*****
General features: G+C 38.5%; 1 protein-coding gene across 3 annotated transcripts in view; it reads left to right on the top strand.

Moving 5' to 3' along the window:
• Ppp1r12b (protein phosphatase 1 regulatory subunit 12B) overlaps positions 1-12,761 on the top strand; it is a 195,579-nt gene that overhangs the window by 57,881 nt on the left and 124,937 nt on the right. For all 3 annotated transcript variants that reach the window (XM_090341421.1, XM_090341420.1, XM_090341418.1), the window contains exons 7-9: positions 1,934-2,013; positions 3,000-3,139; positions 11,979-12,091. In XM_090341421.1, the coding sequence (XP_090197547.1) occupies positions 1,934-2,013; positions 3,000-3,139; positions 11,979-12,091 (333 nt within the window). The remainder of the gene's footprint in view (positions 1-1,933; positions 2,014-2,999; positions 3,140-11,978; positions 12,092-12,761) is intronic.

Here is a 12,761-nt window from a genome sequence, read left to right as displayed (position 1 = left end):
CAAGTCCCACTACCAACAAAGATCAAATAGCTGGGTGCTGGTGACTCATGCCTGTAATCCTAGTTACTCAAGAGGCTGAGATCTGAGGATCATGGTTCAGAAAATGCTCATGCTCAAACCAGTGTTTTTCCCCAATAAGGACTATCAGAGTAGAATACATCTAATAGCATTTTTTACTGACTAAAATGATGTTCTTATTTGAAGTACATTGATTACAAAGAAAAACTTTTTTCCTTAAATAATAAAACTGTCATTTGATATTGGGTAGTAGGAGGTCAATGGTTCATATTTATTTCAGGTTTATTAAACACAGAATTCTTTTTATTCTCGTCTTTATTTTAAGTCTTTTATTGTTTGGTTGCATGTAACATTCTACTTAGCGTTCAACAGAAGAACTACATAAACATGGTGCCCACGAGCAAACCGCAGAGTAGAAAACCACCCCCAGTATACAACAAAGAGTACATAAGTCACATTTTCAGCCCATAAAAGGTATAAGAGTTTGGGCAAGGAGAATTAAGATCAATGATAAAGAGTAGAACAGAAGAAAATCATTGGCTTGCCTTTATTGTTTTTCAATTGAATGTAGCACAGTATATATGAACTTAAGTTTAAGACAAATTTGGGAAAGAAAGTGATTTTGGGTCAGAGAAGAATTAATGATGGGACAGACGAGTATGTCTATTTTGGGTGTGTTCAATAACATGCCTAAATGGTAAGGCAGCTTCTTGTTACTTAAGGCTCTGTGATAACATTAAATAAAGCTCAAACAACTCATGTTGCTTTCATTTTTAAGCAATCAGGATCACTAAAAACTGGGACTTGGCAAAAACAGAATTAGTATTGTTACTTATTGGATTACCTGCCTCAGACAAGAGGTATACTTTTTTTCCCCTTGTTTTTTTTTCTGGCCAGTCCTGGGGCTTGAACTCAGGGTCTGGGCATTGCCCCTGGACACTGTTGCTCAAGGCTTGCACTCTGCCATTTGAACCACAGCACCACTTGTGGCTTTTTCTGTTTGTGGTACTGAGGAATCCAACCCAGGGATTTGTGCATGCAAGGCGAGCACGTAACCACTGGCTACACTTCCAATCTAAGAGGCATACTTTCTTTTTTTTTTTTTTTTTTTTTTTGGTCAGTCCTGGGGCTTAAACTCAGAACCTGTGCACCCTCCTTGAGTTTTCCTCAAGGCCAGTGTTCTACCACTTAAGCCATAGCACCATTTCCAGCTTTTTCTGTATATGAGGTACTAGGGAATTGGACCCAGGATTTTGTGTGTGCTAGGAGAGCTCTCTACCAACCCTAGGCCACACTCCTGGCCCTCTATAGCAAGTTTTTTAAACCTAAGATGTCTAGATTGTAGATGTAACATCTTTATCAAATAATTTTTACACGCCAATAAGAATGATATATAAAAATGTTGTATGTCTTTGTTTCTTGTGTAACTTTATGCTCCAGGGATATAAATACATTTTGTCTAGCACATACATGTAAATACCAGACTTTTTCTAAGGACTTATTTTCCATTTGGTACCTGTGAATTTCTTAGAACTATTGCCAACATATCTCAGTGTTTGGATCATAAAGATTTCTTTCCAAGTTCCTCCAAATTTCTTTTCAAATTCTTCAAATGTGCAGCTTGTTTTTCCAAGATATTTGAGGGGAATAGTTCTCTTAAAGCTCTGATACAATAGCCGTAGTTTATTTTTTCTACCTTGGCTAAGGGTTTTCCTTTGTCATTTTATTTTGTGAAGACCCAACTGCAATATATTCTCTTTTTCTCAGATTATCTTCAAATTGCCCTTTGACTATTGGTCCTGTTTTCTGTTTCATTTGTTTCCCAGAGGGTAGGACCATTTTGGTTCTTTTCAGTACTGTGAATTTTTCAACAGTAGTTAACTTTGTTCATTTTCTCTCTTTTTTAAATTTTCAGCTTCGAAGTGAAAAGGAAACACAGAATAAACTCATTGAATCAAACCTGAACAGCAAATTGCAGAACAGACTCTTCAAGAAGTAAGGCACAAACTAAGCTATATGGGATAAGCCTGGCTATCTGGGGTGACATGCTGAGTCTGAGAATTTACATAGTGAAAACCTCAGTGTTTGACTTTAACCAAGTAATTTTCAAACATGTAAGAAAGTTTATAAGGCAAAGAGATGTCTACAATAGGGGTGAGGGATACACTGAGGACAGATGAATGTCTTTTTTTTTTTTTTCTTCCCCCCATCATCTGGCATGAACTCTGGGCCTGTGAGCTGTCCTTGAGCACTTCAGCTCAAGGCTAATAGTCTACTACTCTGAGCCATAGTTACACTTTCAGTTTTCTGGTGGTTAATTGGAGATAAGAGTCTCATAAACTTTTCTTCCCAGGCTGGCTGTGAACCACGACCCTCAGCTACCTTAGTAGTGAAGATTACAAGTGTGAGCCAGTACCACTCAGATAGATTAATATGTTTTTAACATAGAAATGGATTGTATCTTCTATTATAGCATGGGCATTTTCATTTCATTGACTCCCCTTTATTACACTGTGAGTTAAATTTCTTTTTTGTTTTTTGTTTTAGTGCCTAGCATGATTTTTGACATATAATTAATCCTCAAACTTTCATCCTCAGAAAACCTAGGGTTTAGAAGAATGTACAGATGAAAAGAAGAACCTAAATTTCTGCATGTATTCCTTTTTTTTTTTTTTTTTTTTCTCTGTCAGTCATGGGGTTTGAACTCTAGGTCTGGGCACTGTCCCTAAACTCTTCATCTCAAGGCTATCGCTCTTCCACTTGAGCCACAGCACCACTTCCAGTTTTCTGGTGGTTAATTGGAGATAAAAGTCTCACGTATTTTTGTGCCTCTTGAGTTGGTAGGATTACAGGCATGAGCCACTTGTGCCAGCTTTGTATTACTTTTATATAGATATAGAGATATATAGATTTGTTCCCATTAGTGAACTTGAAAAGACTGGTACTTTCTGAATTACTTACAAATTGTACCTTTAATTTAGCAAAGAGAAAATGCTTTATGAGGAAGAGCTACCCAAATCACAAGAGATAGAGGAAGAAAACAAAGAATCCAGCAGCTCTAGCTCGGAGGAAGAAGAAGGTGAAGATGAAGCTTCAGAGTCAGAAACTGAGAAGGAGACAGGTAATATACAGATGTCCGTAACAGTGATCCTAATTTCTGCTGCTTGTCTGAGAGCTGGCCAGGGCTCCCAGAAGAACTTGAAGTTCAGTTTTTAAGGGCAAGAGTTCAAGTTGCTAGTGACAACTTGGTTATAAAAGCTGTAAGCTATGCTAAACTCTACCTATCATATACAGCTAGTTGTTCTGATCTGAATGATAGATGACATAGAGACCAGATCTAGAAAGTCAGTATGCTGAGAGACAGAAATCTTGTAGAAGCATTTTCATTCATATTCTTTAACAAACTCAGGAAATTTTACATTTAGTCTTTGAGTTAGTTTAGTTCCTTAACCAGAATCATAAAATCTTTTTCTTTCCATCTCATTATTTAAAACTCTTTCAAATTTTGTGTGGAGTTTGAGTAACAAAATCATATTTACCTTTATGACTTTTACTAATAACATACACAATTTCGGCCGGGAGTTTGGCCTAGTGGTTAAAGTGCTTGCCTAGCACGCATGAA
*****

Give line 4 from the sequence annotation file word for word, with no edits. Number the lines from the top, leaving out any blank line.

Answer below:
Here is a 12,761-nt window from a genome sequence, read left to right as displayed (position 1 = left end):